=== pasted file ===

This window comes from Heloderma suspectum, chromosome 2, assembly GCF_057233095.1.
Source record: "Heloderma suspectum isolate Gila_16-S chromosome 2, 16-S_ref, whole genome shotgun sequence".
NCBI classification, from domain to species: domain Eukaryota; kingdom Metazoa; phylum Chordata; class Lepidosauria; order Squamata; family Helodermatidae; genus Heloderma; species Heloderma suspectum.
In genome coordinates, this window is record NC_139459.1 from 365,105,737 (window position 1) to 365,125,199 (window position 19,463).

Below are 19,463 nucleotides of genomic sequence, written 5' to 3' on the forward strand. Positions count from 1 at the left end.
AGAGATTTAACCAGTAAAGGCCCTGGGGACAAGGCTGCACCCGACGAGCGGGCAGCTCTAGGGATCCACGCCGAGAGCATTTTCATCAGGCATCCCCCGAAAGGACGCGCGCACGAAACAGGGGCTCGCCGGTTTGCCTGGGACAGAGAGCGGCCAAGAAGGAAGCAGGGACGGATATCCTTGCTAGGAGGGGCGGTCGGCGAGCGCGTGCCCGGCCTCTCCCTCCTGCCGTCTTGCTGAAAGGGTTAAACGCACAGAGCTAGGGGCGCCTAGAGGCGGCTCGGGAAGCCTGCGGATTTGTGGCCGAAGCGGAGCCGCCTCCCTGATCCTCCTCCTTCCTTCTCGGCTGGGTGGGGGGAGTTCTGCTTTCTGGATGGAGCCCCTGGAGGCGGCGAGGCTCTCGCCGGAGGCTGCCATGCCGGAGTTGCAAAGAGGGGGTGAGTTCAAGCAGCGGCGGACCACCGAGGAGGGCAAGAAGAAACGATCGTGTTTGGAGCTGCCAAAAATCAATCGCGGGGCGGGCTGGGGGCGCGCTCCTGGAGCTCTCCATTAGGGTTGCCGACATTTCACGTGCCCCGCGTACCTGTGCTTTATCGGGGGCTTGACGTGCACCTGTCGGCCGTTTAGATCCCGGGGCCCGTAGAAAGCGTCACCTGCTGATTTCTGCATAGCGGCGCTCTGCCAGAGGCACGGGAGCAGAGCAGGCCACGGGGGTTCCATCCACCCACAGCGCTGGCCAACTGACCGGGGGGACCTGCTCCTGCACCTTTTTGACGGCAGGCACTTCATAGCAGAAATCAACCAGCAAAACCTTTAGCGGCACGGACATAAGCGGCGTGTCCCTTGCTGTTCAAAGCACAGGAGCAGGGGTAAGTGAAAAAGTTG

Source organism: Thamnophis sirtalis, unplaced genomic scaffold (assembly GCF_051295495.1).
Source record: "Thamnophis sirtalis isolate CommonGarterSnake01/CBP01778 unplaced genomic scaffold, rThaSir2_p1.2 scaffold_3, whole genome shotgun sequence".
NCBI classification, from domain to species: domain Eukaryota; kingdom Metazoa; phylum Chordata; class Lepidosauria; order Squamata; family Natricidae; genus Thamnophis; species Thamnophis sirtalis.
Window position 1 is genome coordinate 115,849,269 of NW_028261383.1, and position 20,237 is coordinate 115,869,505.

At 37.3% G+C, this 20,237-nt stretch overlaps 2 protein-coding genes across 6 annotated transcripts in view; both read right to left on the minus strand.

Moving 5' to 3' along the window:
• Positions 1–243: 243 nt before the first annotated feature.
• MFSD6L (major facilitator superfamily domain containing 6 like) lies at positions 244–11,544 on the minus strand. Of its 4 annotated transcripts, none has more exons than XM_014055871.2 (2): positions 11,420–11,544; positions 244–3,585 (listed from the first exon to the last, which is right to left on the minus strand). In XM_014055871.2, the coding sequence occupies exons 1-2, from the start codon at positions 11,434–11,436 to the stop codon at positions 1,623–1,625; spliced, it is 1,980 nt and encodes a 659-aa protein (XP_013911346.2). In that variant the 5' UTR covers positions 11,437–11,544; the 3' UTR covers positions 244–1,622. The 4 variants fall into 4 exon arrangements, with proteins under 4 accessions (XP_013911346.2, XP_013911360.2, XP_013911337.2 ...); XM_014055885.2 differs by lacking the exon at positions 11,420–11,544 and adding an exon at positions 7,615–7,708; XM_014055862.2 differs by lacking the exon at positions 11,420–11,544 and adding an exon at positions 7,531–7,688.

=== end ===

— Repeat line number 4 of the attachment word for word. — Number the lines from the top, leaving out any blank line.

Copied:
In genome coordinates, this window is record NC_139459.1 from 365,105,737 (window position 1) to 365,125,199 (window position 19,463).